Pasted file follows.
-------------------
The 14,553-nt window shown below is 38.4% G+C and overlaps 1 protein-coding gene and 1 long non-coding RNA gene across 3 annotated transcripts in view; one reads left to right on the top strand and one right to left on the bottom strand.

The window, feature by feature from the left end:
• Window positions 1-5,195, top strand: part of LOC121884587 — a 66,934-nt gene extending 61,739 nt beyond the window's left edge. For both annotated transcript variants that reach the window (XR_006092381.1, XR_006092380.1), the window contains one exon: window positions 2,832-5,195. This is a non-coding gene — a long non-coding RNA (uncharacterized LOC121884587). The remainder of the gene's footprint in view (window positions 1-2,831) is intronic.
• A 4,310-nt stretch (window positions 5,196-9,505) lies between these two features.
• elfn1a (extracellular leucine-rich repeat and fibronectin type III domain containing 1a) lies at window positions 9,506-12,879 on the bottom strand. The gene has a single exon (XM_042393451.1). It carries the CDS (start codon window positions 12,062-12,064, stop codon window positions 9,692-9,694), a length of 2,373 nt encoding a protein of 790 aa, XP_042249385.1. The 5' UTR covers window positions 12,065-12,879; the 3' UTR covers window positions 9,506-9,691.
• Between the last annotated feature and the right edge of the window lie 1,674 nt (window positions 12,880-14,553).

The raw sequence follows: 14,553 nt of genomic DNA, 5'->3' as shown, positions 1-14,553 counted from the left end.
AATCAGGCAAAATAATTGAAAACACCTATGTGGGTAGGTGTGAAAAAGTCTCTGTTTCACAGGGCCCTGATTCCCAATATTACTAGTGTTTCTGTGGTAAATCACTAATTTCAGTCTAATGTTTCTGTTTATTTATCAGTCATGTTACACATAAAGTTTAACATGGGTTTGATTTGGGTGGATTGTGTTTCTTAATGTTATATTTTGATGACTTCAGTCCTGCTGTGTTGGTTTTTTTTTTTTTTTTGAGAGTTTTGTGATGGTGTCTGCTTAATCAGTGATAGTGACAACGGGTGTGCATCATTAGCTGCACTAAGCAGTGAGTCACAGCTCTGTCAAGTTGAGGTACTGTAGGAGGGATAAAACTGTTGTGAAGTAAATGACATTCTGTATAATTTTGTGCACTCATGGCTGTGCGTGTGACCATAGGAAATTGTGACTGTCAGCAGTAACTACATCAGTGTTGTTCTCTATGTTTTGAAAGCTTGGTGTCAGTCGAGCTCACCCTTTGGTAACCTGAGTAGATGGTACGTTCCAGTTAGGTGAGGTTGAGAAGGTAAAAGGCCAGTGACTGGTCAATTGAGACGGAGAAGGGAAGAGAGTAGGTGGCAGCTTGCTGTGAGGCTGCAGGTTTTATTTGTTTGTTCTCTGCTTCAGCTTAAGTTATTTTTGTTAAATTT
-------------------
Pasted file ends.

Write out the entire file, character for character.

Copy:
The 14,553-nt window shown below is 38.4% G+C and overlaps 1 protein-coding gene and 1 long non-coding RNA gene across 3 annotated transcripts in view; one reads left to right on the top strand and one right to left on the bottom strand.

The window, feature by feature from the left end:
• Window positions 1-5,195, top strand: part of LOC121884587 — a 66,934-nt gene extending 61,739 nt beyond the window's left edge. For both annotated transcript variants that reach the window (XR_006092381.1, XR_006092380.1), the window contains one exon: window positions 2,832-5,195. This is a non-coding gene — a long non-coding RNA (uncharacterized LOC121884587). The remainder of the gene's footprint in view (window positions 1-2,831) is intronic.
• A 4,310-nt stretch (window positions 5,196-9,505) lies between these two features.
• elfn1a (extracellular leucine-rich repeat and fibronectin type III domain containing 1a) lies at window positions 9,506-12,879 on the bottom strand. The gene has a single exon (XM_042393451.1). It carries the CDS (start codon window positions 12,062-12,064, stop codon window positions 9,692-9,694), a length of 2,373 nt encoding a protein of 790 aa, XP_042249385.1. The 5' UTR covers window positions 12,065-12,879; the 3' UTR covers window positions 9,506-9,691.
• Between the last annotated feature and the right edge of the window lie 1,674 nt (window positions 12,880-14,553).

The raw sequence follows: 14,553 nt of genomic DNA, 5'->3' as shown, positions 1-14,553 counted from the left end.
AATCAGGCAAAATAATTGAAAACACCTATGTGGGTAGGTGTGAAAAAGTCTCTGTTTCACAGGGCCCTGATTCCCAATATTACTAGTGTTTCTGTGGTAAATCACTAATTTCAGTCTAATGTTTCTGTTTATTTATCAGTCATGTTACACATAAAGTTTAACATGGGTTTGATTTGGGTGGATTGTGTTTCTTAATGTTATATTTTGATGACTTCAGTCCTGCTGTGTTGGTTTTTTTTTTTTTTTTGAGAGTTTTGTGATGGTGTCTGCTTAATCAGTGATAGTGACAACGGGTGTGCATCATTAGCTGCACTAAGCAGTGAGTCACAGCTCTGTCAAGTTGAGGTACTGTAGGAGGGATAAAACTGTTGTGAAGTAAATGACATTCTGTATAATTTTGTGCACTCATGGCTGTGCGTGTGACCATAGGAAATTGTGACTGTCAGCAGTAACTACATCAGTGTTGTTCTCTATGTTTTGAAAGCTTGGTGTCAGTCGAGCTCACCCTTTGGTAACCTGAGTAGATGGTACGTTCCAGTTAGGTGAGGTTGAGAAGGTAAAAGGCCAGTGACTGGTCAATTGAGACGGAGAAGGGAAGAGAGTAGGTGGCAGCTTGCTGTGAGGCTGCAGGTTTTATTTGTTTGTTCTCTGCTTCAGCTTAAGTTATTTTTGTTAAATTT